The 2013 updated version of the Diagnostic and Statistical Manual of Mental Disorders (DSM) reclassified two previously separate issues—alcohol dependence and alcohol abuse—into one diagnosis, termed Alcohol Use Disorder (AUD). With all of the technical jargon, information, and misinformation on the Web in relation to this subject, one may find themselves wondering what is the difference between AUD and alcoholism, or if there is really any difference at all?
Defining Alcohol Use Disorder
AUD, or Alcohol Use Disorder, is broken down into three subsections: mild, moderate, and severe. If one presents with a certain number of
Fetal alcohol syndrome is an alcohol use disorder that is classified as the most severe type of the disorders on the fetal alcohol spectrum. While the condition is relatively rare and affects approximately 200,000 babies annually, the consequences of the disease can be lifelong and widespread. As with other spectrum disorders, fetal alcohol syndrome affects each child differently. Available treatments provide symptom management, but the damage caused by the syndrome cannot be reversed.
Causes of Fetal Alcohol Syndrome
Fetal alcohol syndrome occurs when a mother consumes alcoholic beverages during pregnancy. While alcohol use during
The idea of recovery is a profound one. It is someone choosing to take the steps necessary to create an entire new life for themselves. It’s more than simply quitting. Much more.
You can stop eating unhealthy foods. You can stop seeing a friend who is bad for you. You can stop doing just about anything. However, there is always the possibility of starting back up again. Getting back in the bad habit. Going back to all the wrong places. Returning to who you once were.
Addiction Recovery: More Than Sobriety
It’s an uphill grind to be sure. The romanticized picture of the glories of alcohol and the people who imbibe is one of the major players in the fight for sobriety. Here in Southern California, the problem is as big as anywhere. The commercials, the rows of bars, the West Coast IPA beer culture. As well, there is a growing market for alcohol being pushed towards women. T-shirts that talk about drinking wine all day as well as other campaigns that encourage women to have a drink because they deserve it as their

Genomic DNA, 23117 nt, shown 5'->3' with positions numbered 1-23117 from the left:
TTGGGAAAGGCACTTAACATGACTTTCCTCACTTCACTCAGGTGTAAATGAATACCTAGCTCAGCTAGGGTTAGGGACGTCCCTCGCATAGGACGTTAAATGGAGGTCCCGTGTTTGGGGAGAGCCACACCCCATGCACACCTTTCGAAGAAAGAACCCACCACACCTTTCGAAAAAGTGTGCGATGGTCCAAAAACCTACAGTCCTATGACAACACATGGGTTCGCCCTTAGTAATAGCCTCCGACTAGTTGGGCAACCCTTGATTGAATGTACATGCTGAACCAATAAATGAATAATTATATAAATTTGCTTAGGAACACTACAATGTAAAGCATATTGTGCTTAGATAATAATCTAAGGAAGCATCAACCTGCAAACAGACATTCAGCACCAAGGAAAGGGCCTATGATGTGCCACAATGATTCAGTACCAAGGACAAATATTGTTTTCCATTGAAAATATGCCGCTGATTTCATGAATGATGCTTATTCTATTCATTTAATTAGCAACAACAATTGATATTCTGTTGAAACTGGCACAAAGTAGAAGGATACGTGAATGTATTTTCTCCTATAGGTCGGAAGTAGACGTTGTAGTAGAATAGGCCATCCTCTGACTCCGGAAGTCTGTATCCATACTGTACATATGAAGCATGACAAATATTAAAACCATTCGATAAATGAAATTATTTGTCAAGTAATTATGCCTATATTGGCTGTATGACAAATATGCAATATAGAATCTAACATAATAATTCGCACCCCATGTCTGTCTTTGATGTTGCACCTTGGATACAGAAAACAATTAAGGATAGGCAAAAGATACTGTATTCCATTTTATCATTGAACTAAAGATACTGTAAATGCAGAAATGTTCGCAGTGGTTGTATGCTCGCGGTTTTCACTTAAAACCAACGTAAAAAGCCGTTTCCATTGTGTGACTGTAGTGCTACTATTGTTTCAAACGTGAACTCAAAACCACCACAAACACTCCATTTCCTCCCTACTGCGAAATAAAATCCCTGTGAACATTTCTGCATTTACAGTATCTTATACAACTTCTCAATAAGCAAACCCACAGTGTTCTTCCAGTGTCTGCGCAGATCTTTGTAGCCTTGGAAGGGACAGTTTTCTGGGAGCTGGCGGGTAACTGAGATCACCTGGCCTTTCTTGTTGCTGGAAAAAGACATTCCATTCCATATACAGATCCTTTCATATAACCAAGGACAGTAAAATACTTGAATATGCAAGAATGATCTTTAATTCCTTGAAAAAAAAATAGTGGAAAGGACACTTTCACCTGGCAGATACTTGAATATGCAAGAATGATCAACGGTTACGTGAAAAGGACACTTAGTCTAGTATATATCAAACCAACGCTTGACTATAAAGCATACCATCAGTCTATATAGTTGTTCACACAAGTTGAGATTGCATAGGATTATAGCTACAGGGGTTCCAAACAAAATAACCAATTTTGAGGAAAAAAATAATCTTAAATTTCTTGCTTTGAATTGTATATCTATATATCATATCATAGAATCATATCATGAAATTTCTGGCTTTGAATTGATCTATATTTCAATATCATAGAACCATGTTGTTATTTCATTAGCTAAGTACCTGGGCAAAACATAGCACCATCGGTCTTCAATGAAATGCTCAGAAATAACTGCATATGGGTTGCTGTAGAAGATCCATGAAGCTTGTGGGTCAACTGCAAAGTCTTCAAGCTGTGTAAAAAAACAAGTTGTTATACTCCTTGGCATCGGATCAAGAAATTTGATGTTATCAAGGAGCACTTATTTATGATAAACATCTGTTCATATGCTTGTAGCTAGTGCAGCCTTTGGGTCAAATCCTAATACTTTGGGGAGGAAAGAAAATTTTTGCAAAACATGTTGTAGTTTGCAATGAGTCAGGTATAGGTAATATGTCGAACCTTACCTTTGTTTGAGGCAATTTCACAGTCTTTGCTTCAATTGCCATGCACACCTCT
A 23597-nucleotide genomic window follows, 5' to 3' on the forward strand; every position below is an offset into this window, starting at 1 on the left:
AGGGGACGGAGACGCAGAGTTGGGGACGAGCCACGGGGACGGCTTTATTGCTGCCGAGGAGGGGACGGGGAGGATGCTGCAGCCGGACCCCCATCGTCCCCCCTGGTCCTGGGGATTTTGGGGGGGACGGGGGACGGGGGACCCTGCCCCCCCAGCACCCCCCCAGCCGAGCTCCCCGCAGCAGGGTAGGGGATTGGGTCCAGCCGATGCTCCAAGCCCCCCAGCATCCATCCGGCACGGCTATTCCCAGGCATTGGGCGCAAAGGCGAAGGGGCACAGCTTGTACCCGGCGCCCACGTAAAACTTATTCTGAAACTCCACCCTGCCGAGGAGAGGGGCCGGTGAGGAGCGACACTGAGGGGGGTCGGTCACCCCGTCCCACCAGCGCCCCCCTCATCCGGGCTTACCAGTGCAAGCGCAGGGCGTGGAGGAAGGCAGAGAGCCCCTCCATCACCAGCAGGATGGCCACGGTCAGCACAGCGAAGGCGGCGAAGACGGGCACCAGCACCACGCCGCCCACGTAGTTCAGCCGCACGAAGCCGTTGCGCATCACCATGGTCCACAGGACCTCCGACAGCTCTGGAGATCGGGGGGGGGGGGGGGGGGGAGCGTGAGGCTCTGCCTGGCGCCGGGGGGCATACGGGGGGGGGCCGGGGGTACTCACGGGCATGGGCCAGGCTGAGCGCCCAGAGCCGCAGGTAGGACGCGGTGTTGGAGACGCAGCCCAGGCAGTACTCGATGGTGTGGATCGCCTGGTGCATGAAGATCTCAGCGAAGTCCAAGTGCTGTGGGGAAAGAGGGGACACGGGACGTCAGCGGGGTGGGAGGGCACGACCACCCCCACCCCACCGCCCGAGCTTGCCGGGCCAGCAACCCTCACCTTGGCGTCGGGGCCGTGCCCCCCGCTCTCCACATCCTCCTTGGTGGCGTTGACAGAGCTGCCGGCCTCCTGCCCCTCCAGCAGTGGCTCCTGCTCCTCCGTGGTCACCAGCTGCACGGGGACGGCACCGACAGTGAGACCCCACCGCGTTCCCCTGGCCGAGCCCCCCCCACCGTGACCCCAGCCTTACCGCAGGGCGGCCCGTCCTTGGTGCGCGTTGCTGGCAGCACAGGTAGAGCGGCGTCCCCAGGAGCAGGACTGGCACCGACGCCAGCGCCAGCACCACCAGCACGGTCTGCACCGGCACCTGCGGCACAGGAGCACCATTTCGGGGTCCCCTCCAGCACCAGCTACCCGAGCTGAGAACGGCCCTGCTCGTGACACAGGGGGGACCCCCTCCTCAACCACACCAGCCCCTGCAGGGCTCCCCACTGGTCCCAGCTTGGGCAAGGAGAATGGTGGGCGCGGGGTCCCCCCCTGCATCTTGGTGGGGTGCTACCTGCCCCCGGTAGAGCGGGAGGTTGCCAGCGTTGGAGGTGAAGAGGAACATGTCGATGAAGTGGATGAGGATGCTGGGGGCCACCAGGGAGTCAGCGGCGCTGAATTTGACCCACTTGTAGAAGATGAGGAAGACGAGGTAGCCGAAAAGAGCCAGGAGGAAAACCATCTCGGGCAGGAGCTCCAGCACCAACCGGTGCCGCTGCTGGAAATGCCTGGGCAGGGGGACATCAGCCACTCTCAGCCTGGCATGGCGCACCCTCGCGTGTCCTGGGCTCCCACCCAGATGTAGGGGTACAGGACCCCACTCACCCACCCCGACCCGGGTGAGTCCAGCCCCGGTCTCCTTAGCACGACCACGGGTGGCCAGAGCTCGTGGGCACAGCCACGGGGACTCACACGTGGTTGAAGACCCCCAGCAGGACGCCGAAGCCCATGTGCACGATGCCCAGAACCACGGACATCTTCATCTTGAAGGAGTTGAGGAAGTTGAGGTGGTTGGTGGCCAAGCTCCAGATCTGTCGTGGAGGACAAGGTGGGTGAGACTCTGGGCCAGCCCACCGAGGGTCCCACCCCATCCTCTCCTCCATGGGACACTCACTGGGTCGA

As we have discussed previously, getting clean from drugs and alcohol is a whole-life transformation. There are plenty of concrete benefits to finding lasting recovery. With those things in mind, as well as being a drug and alcohol detox located in Orange County, California, we are very aware many other benefits of recovery. One of them being an overall attractiveness that comes with sobriety. More than just a pretty face, though your body displays your overall health. And health is beautiful. Here are a few ways your healing will affect your looks once you decide to get your body
You have probably at least heard of it, if not taken part in it. Dry January, or Drynuary. The idea is to spend the whole month of January without alcohol in order to make up for the indulgences of the holiday season. So nearing the end of the first month of the year, the question has to be asked: Does it work? Well, according to the New York Post and psychologist Ramani Durvasula, Drynuary is just “one more thing for people to fail at.”
Why Dry January Has PitfallsOf course, failure can happen on multiple levels for a person trying
There is no way around it, drinking is a social activity. If that’s not obvious to you, just try telling your social circle you have quit (or are thinking about giving it up). Their response will reveal what’s going on here. Silence. Subdued encouragement. Passive alienation. Hidden resentment. Open aggression. What’s going on here? The problem is easy: you giving up booze messes with their lives.
False Social Life FoundationIt actually has very little to do with you or your decision. Never mind the fact that alcohol was killing you and alienating your family and bringing you to the brink of
Language is important. How we see things, their importance, and their influence is directly connected to what we name them. Where addiction is concerned, the stigma of the disease is often enough to keep a person from seeking treatment. Admitting to struggling with addiction means a person is akin to putting themselves at risk of losing their job, their family, the respect of their community, and more. Even though it is a disease, the possible disgrace of being labeled an “addict” is a heavy burden. This one reason to begin to change our language. Beyond that, the better we define addiction, the better
There is nothing new about targeted advertising. It’s been happening for years. In fact, the alcohol industry is fairly adept at it. Most likely the very first full-page beer ad had a beautiful woman on it—a subconscious way to encourage men to connect their virility to having a cold one. So we are used to it.
The interesting thing is that the traditional audience for booze has been men. But some of that is changing. And it’s coming from all sides.
Maybe you’ve seen the shirts that say “Rosé all day.” Or the Instagram
The commercials on TV of attractive people throwing a few back, movies of people taking shots until they fall down, the weekday contention amongst friends that, “I can drink you under the table”—it’s these things and more. A major reason alcohol poisoning is so prevalent is the common misconception that alcohol is pretty much innocuous. But alcohol poisoning proves the immediate dangers of alcohol, and it can hit anyone at any time—the kids at the weekend party, the weekly dinner with friends, the guy at home alone with a bottle of bourbon. Alcohol poisoning happens when a person imbibes large